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Responses

  1. The tassled loafer crowd is getting a bit nervous with Rick Perry’s rise:

    The [Pawlenty] endorsement was a visible marker in a quietly continuing battle for the soul and direction of the Republican Party between traditional party leaders and grass-roots conservatives.

    Gosh! Why would this bother them?

    The intense focus on [Social Security] has caused anxiety among some Republicans working to win a Senate majority and keep control of the House next year.

    Regarding this:

    The balancing act between the Republican establishment and the activists who have gained prominence in the Tea Party movement has been unfolding for nearly two years, testing a party that wants to corral its enthusiasm without alienating moderate voters.

    You really cannot harness crazy. All you can do is watch in horror as it unfolds.

  2. Your writing is very thoughtful. Thank you.

    • Thanks, princesspat.

      (I am glad you figured out how to comment as Guest)

  3. Thanks for the help……now I’ll try the WordPress option.

  4. Great stuff, Jan. One thing I’ve been thinking hard about for awhile, and it’s beginning to gel a bit. One of the strengths of the GOP with the rural voter is the connection to self-reliance. Many working- and middle-class folks in the less densely populated areas maintain a strong sense, even a mythology, of the self-reliant American. Big city people are almost required to have an appreciation for organization and specialization, neither of which are fully compatible with self-reliance. Of course there’s a spectrum there, but as with many things we see concentration towards extremes. The “government bad,” “welfare mother,” “300 million teets” memes resonate with those who want to be self-reliant (however much most of them are deluding themselves). I think that’s a huge marketing hurdle to overcome for the Democratic brand… that self-reliant people need the gov’t’s aid. It’s interesting to connect these concepts with your previous post on disaster relief and the end of the sillies (we hope).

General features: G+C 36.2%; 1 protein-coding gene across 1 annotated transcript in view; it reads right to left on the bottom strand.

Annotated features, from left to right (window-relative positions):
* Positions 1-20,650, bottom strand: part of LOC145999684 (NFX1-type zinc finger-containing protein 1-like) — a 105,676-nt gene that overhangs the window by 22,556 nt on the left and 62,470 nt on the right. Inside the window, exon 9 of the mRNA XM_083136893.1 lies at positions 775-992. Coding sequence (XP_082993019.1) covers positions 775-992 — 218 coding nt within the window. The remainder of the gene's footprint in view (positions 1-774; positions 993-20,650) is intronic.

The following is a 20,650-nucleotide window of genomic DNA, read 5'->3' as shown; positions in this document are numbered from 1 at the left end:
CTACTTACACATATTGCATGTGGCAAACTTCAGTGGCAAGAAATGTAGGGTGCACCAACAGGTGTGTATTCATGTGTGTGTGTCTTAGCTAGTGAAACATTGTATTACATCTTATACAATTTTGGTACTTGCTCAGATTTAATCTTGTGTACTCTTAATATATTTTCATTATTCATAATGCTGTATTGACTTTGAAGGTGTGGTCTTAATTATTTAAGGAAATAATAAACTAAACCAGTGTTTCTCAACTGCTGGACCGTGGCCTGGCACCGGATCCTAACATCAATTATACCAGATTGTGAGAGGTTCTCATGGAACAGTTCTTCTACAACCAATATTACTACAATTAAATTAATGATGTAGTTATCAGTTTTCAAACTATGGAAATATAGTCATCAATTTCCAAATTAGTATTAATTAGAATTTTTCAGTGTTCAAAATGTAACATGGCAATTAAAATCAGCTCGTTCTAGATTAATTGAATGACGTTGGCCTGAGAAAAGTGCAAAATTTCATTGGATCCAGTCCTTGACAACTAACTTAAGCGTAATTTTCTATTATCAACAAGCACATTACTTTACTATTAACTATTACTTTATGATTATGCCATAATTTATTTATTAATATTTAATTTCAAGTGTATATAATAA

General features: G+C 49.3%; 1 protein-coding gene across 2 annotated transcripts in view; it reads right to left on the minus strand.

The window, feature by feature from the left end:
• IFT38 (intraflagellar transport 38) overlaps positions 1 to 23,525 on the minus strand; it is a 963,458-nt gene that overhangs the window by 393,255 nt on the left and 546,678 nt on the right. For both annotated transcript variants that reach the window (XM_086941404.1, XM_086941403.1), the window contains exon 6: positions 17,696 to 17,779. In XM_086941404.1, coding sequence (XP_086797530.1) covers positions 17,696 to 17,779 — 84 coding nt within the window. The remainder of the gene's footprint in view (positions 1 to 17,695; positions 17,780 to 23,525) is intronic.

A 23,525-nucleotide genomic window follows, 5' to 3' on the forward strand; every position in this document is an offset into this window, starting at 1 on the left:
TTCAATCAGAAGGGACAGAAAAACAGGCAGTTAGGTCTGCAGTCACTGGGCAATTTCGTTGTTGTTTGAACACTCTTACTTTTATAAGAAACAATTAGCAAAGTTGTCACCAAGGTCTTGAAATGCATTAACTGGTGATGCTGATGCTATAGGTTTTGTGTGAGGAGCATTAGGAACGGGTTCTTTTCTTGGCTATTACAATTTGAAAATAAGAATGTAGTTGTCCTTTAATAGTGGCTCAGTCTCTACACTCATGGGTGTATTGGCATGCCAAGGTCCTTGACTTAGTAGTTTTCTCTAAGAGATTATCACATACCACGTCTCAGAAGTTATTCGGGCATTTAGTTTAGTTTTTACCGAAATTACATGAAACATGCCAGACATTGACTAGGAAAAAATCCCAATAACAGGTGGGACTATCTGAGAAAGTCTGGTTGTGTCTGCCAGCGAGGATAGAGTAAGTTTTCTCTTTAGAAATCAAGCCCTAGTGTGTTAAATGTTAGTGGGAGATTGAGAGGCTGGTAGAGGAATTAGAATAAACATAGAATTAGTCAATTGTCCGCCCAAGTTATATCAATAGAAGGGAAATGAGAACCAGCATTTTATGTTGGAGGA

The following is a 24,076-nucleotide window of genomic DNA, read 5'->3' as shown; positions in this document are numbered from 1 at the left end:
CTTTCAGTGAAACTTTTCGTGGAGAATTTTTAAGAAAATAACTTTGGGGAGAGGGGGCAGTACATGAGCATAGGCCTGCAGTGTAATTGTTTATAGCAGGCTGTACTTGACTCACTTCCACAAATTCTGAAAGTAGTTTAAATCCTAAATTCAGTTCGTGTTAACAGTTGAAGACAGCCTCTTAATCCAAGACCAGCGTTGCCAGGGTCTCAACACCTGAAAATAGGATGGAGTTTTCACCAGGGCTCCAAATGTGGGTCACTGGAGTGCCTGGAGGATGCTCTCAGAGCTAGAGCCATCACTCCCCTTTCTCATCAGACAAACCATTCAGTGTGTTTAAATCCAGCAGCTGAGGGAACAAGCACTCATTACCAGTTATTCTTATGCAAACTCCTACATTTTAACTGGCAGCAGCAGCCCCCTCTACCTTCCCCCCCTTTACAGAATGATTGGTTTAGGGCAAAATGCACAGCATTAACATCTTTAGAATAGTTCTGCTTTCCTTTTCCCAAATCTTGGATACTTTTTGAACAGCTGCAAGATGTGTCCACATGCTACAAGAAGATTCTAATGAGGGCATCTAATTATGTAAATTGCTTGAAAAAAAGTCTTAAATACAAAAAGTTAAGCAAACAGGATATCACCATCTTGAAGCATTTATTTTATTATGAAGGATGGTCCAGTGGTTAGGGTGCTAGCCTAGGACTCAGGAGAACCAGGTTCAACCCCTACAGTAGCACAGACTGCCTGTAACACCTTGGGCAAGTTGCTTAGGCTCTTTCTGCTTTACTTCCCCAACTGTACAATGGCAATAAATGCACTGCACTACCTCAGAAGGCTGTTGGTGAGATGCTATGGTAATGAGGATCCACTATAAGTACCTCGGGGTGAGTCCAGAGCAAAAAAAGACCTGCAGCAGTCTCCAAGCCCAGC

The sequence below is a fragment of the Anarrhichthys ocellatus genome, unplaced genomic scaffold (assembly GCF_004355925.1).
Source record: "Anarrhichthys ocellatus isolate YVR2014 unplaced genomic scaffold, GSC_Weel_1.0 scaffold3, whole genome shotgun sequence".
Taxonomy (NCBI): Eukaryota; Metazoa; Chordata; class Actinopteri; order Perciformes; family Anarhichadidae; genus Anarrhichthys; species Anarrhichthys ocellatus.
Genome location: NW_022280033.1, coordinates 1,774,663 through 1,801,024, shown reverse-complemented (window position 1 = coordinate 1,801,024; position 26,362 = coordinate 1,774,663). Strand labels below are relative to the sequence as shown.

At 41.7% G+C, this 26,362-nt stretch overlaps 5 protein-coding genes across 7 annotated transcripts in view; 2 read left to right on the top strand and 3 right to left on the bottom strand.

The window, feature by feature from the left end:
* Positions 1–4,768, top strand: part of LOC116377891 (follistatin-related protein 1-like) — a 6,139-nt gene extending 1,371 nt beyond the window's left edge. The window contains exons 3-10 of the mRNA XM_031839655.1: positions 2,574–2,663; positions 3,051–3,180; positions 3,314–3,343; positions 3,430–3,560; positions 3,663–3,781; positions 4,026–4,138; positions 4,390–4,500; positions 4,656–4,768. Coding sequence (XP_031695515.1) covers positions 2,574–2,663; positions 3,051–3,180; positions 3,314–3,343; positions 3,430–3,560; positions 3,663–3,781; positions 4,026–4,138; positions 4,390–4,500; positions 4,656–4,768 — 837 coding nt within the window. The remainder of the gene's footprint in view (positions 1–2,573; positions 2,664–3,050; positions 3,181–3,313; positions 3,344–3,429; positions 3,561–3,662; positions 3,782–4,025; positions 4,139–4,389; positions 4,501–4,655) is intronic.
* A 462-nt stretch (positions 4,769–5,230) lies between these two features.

Good to read you! Hope you’re well. A bunch of us are hanging out at the Motley Moose.

    • Thanks for stopping in, bubbanomics.

      The image of a self-reliant American is actually belied in many ways by the community in place in rural America. They rely a lot on each other: from barn raisings after a fire to bringing food over when Mabel is sick to helping ol’ Nate down the road get his crop in after his tractor broke down.

      They don’t see the government as a helpful adjunct to the community. If we could convince them that it is okay to depend on the government for help … that they are just like the neighbor but with more cash (and a bigger army) maybe we could agree that Good Government has a role.

      (I popped into MM for a bit and read but didn’t have time to engage. I couldn’t figure out where to talk! I do have an account)

  5. Indeed… the level of self-reliance inversely correlates with the interdependency of the community. In some sense, you could have a giant community of completely self reliant individuals, but it would not be much of a “community.”

    The evolution of complexity produces its own problems… different specializations bring different levels of compensation, and without some kind of limiters (requiring societal norms and government), inequities expand. Such problems are also difficult for the self-reliant to appreciate fully.

    • I hope that someday we can convince the “self-reliant” that there is a lot that they need government for and that if they would work with us (progressives) instead of against us, it could be made better. They have more in common with us than they do with the wealthiest 1% of our country who their politics support.

      It is sort of ironic because the biggest users of the Commons (that top 1%) are the ones who are dead set against helping to fund it. The working class and what is left of the middle class is keeping the infrastructure from crumbling around them. Short sighted, to say the least.